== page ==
In this National Blog Posting Month, I decided to pick my favorite or most important work so far on my blog negression. My eulogy of a total stranger, Joyce Vincent, remains the most personal piece of writing I have ever done publicly for the sheer emotional response I had to her story’s resonance in my life at the point when I wrote it. I think this chilling black female version of a “Sex in the City” tale will always stick out to me and beg attention. It is something I wish I had never had to write, because that means it would have never happened. But since I did have to write it, it was a privilege to learn about myself and my life and what I need to do for myself and for others through the pain of another who was unable to.
Watch a documentary about Joyce Vincent’s life, Dreams of a Life.
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There is a defining 21st Century Western World story about a Black female Londonder who passed away in her government-subsidized bedsit/SRO flat in 2003, as she wrapped Christmas presents and wrote Christmas cards—and she remained in there, seated on her couch, putrefying in her death, finally skeletizing, for the next three years. In 2006, a government agency kicked in the door to collect rent. Local officials concluded she had been there for at least three years based upon expiration dates of food in the refrigerator, the last known paid rent check, and the earliest postmark on unopened mail. The woman was 38 years-old when she died at home in her living room.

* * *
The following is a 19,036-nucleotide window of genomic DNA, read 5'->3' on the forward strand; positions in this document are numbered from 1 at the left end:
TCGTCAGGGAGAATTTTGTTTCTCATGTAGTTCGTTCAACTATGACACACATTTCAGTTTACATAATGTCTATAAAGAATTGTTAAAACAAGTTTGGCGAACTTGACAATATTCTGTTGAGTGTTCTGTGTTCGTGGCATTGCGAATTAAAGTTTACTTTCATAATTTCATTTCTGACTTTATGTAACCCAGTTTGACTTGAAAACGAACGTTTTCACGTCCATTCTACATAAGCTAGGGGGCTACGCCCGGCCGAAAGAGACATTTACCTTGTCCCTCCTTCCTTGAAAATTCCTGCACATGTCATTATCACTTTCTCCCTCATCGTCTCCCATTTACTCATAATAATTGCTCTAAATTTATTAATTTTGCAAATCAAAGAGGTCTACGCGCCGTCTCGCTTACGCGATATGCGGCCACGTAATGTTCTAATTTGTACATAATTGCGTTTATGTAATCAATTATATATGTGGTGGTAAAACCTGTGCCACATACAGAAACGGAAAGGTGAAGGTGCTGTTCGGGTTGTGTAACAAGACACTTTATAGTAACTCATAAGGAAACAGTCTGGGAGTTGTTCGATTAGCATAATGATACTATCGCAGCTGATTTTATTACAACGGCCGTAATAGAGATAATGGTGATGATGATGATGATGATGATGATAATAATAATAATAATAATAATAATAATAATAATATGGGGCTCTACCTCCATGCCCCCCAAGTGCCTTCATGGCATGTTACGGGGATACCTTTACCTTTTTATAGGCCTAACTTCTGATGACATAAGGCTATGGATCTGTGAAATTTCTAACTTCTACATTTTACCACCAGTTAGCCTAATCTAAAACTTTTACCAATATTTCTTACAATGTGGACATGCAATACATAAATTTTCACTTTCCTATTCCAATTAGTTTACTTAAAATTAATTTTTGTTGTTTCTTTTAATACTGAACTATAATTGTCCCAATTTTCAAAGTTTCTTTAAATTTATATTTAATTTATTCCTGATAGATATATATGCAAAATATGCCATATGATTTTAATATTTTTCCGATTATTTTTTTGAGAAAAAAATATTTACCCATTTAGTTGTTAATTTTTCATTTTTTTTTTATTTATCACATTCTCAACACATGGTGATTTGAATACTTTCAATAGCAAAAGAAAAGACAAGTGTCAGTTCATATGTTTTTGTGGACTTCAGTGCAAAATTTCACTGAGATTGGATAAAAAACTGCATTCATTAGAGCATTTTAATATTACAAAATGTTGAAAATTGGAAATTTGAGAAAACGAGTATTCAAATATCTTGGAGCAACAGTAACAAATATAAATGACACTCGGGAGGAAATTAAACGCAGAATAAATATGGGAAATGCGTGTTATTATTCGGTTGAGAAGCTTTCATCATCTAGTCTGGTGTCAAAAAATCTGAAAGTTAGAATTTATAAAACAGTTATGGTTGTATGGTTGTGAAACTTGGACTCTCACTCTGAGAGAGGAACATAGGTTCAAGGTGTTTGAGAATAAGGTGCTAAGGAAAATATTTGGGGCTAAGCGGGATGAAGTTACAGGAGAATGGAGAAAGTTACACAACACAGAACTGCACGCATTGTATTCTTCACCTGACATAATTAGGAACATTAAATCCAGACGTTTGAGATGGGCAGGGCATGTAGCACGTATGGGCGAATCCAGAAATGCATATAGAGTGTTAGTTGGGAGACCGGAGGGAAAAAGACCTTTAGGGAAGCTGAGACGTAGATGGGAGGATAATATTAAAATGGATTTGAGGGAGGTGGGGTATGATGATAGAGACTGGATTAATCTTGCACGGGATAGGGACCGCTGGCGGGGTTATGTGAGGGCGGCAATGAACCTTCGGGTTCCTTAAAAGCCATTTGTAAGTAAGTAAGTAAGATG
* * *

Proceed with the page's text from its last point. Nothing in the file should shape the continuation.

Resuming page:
During the entire time she sat on her living room couch in front of Christmas gifts and cards, her living room television remained on and audible in the apartment hallways. For…
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